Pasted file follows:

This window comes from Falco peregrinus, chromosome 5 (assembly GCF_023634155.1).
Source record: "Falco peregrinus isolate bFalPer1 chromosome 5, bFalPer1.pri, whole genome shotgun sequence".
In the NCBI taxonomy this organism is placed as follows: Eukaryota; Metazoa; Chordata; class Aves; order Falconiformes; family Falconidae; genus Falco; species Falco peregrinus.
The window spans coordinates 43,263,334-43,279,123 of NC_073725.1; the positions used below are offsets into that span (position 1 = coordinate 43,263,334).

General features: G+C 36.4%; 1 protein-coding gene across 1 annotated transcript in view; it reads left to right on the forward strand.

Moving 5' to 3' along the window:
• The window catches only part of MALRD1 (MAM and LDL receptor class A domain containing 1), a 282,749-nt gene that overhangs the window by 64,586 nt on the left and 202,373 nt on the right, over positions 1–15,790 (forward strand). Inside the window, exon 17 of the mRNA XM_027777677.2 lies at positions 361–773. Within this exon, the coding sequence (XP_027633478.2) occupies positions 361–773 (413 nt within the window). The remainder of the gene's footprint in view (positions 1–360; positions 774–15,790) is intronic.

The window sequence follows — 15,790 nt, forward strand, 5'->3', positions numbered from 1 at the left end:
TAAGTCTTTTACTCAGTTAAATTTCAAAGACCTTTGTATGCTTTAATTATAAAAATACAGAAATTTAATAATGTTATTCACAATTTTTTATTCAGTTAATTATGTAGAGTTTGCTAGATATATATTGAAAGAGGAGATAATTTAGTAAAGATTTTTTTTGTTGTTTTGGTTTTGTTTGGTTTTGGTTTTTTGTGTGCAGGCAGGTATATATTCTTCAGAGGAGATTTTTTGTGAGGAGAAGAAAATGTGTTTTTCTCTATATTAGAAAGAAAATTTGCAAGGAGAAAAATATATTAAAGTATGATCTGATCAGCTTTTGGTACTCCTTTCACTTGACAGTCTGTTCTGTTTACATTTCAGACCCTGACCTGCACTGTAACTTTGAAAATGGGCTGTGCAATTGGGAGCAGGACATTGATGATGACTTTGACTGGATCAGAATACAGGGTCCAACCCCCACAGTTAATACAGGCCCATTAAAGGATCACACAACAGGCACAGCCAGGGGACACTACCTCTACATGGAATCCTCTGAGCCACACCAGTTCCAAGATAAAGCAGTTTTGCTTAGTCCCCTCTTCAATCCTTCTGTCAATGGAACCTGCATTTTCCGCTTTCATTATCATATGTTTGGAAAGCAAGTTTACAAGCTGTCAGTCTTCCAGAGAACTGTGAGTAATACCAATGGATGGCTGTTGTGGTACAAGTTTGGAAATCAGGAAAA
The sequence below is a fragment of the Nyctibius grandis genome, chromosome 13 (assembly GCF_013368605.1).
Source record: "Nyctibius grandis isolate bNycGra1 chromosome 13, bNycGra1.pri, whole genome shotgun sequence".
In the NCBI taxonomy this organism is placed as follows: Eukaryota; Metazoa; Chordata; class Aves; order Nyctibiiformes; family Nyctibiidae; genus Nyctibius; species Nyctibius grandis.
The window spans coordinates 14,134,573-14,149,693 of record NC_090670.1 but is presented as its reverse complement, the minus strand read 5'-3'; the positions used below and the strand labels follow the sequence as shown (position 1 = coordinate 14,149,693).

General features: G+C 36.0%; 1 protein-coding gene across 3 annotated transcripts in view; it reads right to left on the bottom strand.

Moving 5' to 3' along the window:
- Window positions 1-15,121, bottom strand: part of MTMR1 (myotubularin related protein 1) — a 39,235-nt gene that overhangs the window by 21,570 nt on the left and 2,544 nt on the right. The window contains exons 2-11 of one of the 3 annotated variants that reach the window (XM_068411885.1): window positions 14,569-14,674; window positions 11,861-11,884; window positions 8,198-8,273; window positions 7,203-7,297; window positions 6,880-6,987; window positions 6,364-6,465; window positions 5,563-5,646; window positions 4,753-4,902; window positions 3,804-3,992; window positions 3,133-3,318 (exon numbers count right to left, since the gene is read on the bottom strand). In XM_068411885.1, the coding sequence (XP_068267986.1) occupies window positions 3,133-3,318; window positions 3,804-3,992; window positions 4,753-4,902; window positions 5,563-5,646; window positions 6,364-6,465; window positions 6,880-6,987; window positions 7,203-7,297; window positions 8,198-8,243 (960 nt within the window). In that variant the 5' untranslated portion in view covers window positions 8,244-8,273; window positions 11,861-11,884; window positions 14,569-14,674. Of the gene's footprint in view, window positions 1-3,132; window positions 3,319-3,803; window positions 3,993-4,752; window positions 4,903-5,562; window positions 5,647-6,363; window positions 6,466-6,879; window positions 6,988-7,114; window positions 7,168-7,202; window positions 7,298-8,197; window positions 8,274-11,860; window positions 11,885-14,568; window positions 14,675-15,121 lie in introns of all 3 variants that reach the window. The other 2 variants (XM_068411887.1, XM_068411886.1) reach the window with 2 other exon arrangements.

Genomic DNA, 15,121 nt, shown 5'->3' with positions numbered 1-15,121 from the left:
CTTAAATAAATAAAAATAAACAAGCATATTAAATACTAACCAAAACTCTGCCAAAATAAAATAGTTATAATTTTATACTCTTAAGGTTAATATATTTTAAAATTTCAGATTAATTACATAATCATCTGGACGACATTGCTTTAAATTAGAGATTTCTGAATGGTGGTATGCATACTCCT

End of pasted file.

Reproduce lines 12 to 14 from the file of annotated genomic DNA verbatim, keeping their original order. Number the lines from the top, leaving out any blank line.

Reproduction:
In the NCBI taxonomy this organism is placed as follows: Eukaryota; Metazoa; Chordata; class Aves; order Nyctibiiformes; family Nyctibiidae; genus Nyctibius; species Nyctibius grandis.
The window spans coordinates 14,134,573-14,149,693 of record NC_090670.1 but is presented as its reverse complement, the minus strand read 5'-3'; the positions used below and the strand labels follow the sequence as shown (position 1 = coordinate 14,149,693).

General features: G+C 36.0%; 1 protein-coding gene across 3 annotated transcripts in view; it reads right to left on the bottom strand.